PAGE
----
Goedicke also asks the question, “...why should Hatshepsut some 70 years after the establishing of the Theban hegemony in Egypt be concerned with them?” [the Hyksos] Indeed why? Since the mention of the Asiatics and Hatshepsut's expulsion of “the abomination of the gods”, erasing their very footprints, comes at the end of the inscription, perhaps it was all meant to lead up to this act, viewed as quite a coup by the woman-king. But is she really taking credit for something occurring in the eastern Delta, whether or not the one really responsible may have been her father, her husband, or even her junior partner, Thutmose III, whose name is on some of the pillars of the portico? The narrative of the ethnic cleansing is executed in fancy punning language but the inscription does not bear a helpful date. Regardless, Hatshepsut appears to be declaring herself to be a pharaoh who is not burdened with or threatened by any "godless rulers" in the city of Avaris at the time of the creation of the shrine.
The term “m-qAb=sn” when employed in reference to the “SmAw” vis a vis the “aAmw” appears to mean a more familiar alien people having “in their midst” some others who had wandered in at some unspecified time. Were they by chance some Minoans displaced by the Theran disaster, remnants of whose frescoes could be seen at Avaris even in modern times? It is umpossible to say now.
Monday, April 2, 2012
I've only written one novel about ancient Egypt and it's called “The Pharaoh”s Barber”, a murder mystery set in the court of Thutmose III. I don't think too many people are aware of it much less know what it's all about. One thing is certain—this book is different. Because I, myself, dislike the stilted, Biblical language used in most novels with ancient themes—the main reason the characters seem so lifeless—you won't find anything like that in my story. I use contemporary English [within reason, of course] and, yes, people in antiquity really did swear. They had words for all the same expressions we use when we want to make an emphatic point.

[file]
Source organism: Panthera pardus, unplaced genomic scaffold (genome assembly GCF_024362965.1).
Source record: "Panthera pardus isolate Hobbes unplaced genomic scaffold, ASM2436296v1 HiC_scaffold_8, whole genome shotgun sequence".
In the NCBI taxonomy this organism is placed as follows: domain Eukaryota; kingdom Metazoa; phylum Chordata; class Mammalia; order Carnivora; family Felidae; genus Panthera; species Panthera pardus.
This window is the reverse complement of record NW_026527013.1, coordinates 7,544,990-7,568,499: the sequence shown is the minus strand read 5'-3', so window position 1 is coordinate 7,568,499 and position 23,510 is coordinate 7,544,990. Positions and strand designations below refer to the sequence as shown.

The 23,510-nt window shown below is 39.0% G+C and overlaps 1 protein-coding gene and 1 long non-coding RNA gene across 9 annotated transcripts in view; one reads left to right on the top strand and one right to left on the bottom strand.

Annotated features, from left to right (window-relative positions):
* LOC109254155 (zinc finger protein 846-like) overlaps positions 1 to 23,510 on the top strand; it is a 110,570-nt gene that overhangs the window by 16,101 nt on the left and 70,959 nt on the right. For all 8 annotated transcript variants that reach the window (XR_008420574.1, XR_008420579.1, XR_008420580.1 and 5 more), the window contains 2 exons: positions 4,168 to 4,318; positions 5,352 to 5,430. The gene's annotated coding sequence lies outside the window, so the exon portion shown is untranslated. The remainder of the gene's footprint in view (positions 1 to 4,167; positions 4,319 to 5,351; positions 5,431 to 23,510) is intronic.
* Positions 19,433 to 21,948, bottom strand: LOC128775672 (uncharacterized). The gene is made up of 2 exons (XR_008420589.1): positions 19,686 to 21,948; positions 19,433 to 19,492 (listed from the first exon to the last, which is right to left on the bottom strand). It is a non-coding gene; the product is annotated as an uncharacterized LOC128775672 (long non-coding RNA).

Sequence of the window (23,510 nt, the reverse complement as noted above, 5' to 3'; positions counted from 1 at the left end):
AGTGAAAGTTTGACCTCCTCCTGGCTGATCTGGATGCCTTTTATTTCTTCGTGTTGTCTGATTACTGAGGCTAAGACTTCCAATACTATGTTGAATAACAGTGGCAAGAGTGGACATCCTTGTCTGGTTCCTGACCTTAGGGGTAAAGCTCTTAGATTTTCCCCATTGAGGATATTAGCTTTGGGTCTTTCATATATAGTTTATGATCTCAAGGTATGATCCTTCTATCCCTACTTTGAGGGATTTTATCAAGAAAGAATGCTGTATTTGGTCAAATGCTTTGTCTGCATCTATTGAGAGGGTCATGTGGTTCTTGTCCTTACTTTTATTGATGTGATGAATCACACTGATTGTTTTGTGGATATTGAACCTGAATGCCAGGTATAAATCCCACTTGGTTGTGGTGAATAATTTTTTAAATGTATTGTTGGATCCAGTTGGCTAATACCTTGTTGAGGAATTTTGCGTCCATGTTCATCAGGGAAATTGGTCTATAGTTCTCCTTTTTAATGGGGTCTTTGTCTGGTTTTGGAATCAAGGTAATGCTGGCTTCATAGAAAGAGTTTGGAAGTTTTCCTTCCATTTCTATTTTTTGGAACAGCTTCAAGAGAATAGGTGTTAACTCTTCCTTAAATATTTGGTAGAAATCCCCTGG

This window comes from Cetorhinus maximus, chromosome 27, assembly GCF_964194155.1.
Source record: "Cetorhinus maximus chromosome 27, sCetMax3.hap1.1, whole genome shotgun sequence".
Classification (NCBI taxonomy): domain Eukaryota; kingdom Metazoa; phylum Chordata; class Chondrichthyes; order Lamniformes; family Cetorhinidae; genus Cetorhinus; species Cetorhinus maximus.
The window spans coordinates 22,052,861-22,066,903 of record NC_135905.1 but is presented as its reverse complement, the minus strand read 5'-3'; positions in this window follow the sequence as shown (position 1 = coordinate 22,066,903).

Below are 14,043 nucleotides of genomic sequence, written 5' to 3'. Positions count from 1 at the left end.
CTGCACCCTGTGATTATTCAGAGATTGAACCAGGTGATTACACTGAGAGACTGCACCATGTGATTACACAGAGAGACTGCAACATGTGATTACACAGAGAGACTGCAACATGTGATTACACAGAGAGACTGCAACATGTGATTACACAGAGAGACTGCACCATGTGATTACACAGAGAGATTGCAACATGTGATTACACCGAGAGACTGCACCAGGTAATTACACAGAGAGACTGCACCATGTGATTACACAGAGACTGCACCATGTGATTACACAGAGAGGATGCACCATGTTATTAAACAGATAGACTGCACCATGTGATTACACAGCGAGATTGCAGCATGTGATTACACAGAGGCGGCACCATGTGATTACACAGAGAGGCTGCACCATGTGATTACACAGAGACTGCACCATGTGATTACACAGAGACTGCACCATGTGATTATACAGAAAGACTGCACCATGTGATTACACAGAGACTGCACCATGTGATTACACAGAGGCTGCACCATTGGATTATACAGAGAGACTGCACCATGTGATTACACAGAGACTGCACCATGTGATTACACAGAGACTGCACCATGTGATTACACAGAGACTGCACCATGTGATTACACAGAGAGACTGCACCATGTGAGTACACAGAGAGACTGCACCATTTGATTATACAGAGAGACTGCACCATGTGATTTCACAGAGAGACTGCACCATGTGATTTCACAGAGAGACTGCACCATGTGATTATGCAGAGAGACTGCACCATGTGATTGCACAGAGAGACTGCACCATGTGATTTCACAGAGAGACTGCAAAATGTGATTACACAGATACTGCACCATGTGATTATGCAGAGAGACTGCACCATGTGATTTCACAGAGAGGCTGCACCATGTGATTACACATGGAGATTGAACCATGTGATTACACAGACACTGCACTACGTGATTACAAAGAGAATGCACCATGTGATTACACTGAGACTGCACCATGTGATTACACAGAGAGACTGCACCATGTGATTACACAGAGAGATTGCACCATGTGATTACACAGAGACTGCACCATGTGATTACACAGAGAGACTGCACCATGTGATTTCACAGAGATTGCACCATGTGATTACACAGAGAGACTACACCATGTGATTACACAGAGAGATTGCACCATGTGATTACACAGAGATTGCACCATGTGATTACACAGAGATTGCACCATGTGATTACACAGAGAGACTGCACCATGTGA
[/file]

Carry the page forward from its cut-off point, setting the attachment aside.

This novel is not so much about king Thutmose III [although he is a main character] but about his servants, slaves to be precise, and his wives, Egyptian and foreign. There are the Canaanites—Levi, who becomes the pharaoh's barber, and Caleb, a very handsome captive of war, who was a great hero in his own land. The three Canaanite girls are the pharaoh's wives. Another slave is Tabubu, a young woman from the lands to the south of Egypt, handmaiden to the king's favorite wife, the beautiful Satiah. Other prominent characters are Neferura, the Great Royal Wife, and her son, Mehy, the heir to the throne. Here are a few quotes from the book:
Levi, upon first encountering the King of Egypt: “The young Canaanite was lying, face down, in a very large tent on a kind of carpet of the tapestries made in his homeland. Very close to his nose were the feet of the Egyptian pharaoh, propped up on an ornate footstool. The feet were encased in sandals of embellished leather. Never in his life had the youth seen such splendid shoes or such clean toes on a man.”
Levi's master, Si-Bast, explaining why a younger man needs to take his place as Royal Barber, “ He’ll mind if he gets nicked every other day, as surely as Hathor loves cows. My hand isn’t so steady any longer and my eyes aren’t what they were, either. I’m an old man and no longer fit to shave the face and head of the Lord of the Two Lands. What if I cut him and the wound becomes infected? Then he may die—and who will be the one to blame?” and “Don’t be a fool. Whoever heard of a barber who didn’t talk while he worked? Such a thing has never happened since the time of the ancient gods.”